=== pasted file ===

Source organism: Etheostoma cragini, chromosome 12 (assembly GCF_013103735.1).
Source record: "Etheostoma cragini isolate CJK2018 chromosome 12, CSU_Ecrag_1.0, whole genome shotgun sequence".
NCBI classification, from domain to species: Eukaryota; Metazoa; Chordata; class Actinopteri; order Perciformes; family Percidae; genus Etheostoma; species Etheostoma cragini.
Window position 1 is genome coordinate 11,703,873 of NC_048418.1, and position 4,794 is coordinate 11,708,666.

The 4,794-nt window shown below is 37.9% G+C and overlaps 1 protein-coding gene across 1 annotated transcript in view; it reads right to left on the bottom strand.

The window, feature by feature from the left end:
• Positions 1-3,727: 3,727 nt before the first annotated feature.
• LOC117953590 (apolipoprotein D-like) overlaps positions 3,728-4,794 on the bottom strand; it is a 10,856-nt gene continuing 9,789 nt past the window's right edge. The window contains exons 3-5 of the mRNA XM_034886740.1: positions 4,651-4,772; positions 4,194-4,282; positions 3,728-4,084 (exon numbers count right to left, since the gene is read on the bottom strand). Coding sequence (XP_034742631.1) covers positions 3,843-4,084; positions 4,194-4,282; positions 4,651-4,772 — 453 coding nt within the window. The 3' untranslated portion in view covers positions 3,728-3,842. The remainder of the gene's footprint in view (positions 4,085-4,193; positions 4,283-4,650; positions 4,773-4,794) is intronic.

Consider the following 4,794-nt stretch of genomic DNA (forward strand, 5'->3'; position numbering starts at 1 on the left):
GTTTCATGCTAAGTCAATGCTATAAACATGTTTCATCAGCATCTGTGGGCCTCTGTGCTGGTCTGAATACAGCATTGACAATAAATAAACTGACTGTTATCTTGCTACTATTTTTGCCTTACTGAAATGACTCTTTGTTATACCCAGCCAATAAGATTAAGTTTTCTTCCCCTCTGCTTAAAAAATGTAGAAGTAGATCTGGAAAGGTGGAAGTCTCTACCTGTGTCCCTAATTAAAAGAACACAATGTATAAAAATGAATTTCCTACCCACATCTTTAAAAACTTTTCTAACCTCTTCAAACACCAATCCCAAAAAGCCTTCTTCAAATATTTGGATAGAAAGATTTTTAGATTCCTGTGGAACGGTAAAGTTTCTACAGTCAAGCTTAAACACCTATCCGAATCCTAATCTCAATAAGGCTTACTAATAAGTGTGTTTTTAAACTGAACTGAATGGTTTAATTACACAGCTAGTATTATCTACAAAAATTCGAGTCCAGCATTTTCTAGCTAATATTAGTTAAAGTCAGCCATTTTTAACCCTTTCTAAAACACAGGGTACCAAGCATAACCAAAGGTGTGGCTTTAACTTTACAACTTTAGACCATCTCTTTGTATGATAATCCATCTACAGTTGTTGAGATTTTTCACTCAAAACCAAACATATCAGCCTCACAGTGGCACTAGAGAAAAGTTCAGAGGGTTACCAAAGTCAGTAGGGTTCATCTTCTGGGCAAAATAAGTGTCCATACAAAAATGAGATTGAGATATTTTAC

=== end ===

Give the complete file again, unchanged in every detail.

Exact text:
Source organism: Etheostoma cragini, chromosome 12 (assembly GCF_013103735.1).
Source record: "Etheostoma cragini isolate CJK2018 chromosome 12, CSU_Ecrag_1.0, whole genome shotgun sequence".
NCBI classification, from domain to species: Eukaryota; Metazoa; Chordata; class Actinopteri; order Perciformes; family Percidae; genus Etheostoma; species Etheostoma cragini.
Window position 1 is genome coordinate 11,703,873 of NC_048418.1, and position 4,794 is coordinate 11,708,666.

The 4,794-nt window shown below is 37.9% G+C and overlaps 1 protein-coding gene across 1 annotated transcript in view; it reads right to left on the bottom strand.

The window, feature by feature from the left end:
• Positions 1-3,727: 3,727 nt before the first annotated feature.
• LOC117953590 (apolipoprotein D-like) overlaps positions 3,728-4,794 on the bottom strand; it is a 10,856-nt gene continuing 9,789 nt past the window's right edge. The window contains exons 3-5 of the mRNA XM_034886740.1: positions 4,651-4,772; positions 4,194-4,282; positions 3,728-4,084 (exon numbers count right to left, since the gene is read on the bottom strand). Coding sequence (XP_034742631.1) covers positions 3,843-4,084; positions 4,194-4,282; positions 4,651-4,772 — 453 coding nt within the window. The 3' untranslated portion in view covers positions 3,728-3,842. The remainder of the gene's footprint in view (positions 4,085-4,193; positions 4,283-4,650; positions 4,773-4,794) is intronic.

Consider the following 4,794-nt stretch of genomic DNA (forward strand, 5'->3'; position numbering starts at 1 on the left):
GTTTCATGCTAAGTCAATGCTATAAACATGTTTCATCAGCATCTGTGGGCCTCTGTGCTGGTCTGAATACAGCATTGACAATAAATAAACTGACTGTTATCTTGCTACTATTTTTGCCTTACTGAAATGACTCTTTGTTATACCCAGCCAATAAGATTAAGTTTTCTTCCCCTCTGCTTAAAAAATGTAGAAGTAGATCTGGAAAGGTGGAAGTCTCTACCTGTGTCCCTAATTAAAAGAACACAATGTATAAAAATGAATTTCCTACCCACATCTTTAAAAACTTTTCTAACCTCTTCAAACACCAATCCCAAAAAGCCTTCTTCAAATATTTGGATAGAAAGATTTTTAGATTCCTGTGGAACGGTAAAGTTTCTACAGTCAAGCTTAAACACCTATCCGAATCCTAATCTCAATAAGGCTTACTAATAAGTGTGTTTTTAAACTGAACTGAATGGTTTAATTACACAGCTAGTATTATCTACAAAAATTCGAGTCCAGCATTTTCTAGCTAATATTAGTTAAAGTCAGCCATTTTTAACCCTTTCTAAAACACAGGGTACCAAGCATAACCAAAGGTGTGGCTTTAACTTTACAACTTTAGACCATCTCTTTGTATGATAATCCATCTACAGTTGTTGAGATTTTTCACTCAAAACCAAACATATCAGCCTCACAGTGGCACTAGAGAAAAGTTCAGAGGGTTACCAAAGTCAGTAGGGTTCATCTTCTGGGCAAAATAAGTGTCCATACAAAAATGAGATTGAGATATTTTAC